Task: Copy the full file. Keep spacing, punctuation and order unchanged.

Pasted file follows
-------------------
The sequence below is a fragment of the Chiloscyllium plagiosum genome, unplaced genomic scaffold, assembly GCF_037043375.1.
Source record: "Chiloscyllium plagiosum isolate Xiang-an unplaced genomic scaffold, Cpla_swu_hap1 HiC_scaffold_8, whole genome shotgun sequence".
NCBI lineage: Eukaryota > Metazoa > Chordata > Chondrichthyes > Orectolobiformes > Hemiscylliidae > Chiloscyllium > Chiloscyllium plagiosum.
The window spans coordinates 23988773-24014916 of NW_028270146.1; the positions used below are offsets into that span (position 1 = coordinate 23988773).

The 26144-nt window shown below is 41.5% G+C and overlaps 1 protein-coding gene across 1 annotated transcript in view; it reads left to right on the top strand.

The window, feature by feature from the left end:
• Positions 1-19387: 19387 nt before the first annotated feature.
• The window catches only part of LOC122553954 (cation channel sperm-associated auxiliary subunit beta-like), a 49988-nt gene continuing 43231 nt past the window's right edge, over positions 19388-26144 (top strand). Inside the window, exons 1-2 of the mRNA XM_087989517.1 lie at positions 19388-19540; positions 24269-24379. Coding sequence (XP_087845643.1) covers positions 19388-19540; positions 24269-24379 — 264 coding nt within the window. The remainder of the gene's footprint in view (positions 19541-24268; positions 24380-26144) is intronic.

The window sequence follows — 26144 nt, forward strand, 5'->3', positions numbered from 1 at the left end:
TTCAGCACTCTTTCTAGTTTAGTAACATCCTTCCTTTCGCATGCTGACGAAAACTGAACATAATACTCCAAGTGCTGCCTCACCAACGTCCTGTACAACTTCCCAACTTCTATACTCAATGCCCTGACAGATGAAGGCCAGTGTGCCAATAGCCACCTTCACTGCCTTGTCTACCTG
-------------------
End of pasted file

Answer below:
The sequence below is a fragment of the Chiloscyllium plagiosum genome, unplaced genomic scaffold, assembly GCF_037043375.1.
Source record: "Chiloscyllium plagiosum isolate Xiang-an unplaced genomic scaffold, Cpla_swu_hap1 HiC_scaffold_8, whole genome shotgun sequence".
NCBI lineage: Eukaryota > Metazoa > Chordata > Chondrichthyes > Orectolobiformes > Hemiscylliidae > Chiloscyllium > Chiloscyllium plagiosum.
The window spans coordinates 23988773-24014916 of NW_028270146.1; the positions used below are offsets into that span (position 1 = coordinate 23988773).

The 26144-nt window shown below is 41.5% G+C and overlaps 1 protein-coding gene across 1 annotated transcript in view; it reads left to right on the top strand.

The window, feature by feature from the left end:
• Positions 1-19387: 19387 nt before the first annotated feature.
• The window catches only part of LOC122553954 (cation channel sperm-associated auxiliary subunit beta-like), a 49988-nt gene continuing 43231 nt past the window's right edge, over positions 19388-26144 (top strand). Inside the window, exons 1-2 of the mRNA XM_087989517.1 lie at positions 19388-19540; positions 24269-24379. Coding sequence (XP_087845643.1) covers positions 19388-19540; positions 24269-24379 — 264 coding nt within the window. The remainder of the gene's footprint in view (positions 19541-24268; positions 24380-26144) is intronic.

The window sequence follows — 26144 nt, forward strand, 5'->3', positions numbered from 1 at the left end:
TTCAGCACTCTTTCTAGTTTAGTAACATCCTTCCTTTCGCATGCTGACGAAAACTGAACATAATACTCCAAGTGCTGCCTCACCAACGTCCTGTACAACTTCCCAACTTCTATACTCAATGCCCTGACAGATGAAGGCCAGTGTGCCAATAGCCACCTTCACTGCCTTGTCTACCTG